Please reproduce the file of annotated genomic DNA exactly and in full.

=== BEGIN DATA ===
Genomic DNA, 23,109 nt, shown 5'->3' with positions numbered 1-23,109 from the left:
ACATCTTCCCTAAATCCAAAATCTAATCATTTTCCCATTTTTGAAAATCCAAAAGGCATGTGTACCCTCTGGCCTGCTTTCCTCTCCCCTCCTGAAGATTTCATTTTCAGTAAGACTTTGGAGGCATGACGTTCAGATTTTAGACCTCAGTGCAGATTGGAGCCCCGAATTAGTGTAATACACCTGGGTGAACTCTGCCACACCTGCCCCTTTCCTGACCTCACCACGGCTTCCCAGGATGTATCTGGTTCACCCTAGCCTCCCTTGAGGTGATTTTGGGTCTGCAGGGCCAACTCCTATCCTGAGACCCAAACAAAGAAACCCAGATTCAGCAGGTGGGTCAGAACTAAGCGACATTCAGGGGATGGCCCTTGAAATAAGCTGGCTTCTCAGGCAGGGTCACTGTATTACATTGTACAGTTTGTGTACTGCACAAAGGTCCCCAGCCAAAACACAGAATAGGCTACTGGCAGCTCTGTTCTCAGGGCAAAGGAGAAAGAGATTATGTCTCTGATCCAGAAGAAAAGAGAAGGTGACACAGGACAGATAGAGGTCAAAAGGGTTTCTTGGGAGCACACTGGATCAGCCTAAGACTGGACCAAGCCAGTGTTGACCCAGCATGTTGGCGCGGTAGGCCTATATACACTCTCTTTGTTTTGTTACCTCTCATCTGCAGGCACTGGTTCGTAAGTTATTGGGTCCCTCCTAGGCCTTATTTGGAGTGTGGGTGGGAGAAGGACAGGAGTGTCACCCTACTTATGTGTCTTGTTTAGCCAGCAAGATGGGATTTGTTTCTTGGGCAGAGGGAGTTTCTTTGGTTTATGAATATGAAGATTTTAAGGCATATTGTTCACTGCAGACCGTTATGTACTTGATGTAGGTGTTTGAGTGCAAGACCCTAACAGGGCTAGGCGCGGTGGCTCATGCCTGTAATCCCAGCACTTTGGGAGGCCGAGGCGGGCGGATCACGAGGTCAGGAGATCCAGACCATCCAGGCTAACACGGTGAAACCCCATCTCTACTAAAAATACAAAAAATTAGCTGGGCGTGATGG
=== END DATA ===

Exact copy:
Genomic DNA, 23,109 nt, shown 5'->3' with positions numbered 1-23,109 from the left:
ACATCTTCCCTAAATCCAAAATCTAATCATTTTCCCATTTTTGAAAATCCAAAAGGCATGTGTACCCTCTGGCCTGCTTTCCTCTCCCCTCCTGAAGATTTCATTTTCAGTAAGACTTTGGAGGCATGACGTTCAGATTTTAGACCTCAGTGCAGATTGGAGCCCCGAATTAGTGTAATACACCTGGGTGAACTCTGCCACACCTGCCCCTTTCCTGACCTCACCACGGCTTCCCAGGATGTATCTGGTTCACCCTAGCCTCCCTTGAGGTGATTTTGGGTCTGCAGGGCCAACTCCTATCCTGAGACCCAAACAAAGAAACCCAGATTCAGCAGGTGGGTCAGAACTAAGCGACATTCAGGGGATGGCCCTTGAAATAAGCTGGCTTCTCAGGCAGGGTCACTGTATTACATTGTACAGTTTGTGTACTGCACAAAGGTCCCCAGCCAAAACACAGAATAGGCTACTGGCAGCTCTGTTCTCAGGGCAAAGGAGAAAGAGATTATGTCTCTGATCCAGAAGAAAAGAGAAGGTGACACAGGACAGATAGAGGTCAAAAGGGTTTCTTGGGAGCACACTGGATCAGCCTAAGACTGGACCAAGCCAGTGTTGACCCAGCATGTTGGCGCGGTAGGCCTATATACACTCTCTTTGTTTTGTTACCTCTCATCTGCAGGCACTGGTTCGTAAGTTATTGGGTCCCTCCTAGGCCTTATTTGGAGTGTGGGTGGGAGAAGGACAGGAGTGTCACCCTACTTATGTGTCTTGTTTAGCCAGCAAGATGGGATTTGTTTCTTGGGCAGAGGGAGTTTCTTTGGTTTATGAATATGAAGATTTTAAGGCATATTGTTCACTGCAGACCGTTATGTACTTGATGTAGGTGTTTGAGTGCAAGACCCTAACAGGGCTAGGCGCGGTGGCTCATGCCTGTAATCCCAGCACTTTGGGAGGCCGAGGCGGGCGGATCACGAGGTCAGGAGATCCAGACCATCCAGGCTAACACGGTGAAACCCCATCTCTACTAAAAATACAAAAAATTAGCTGGGCGTGATGG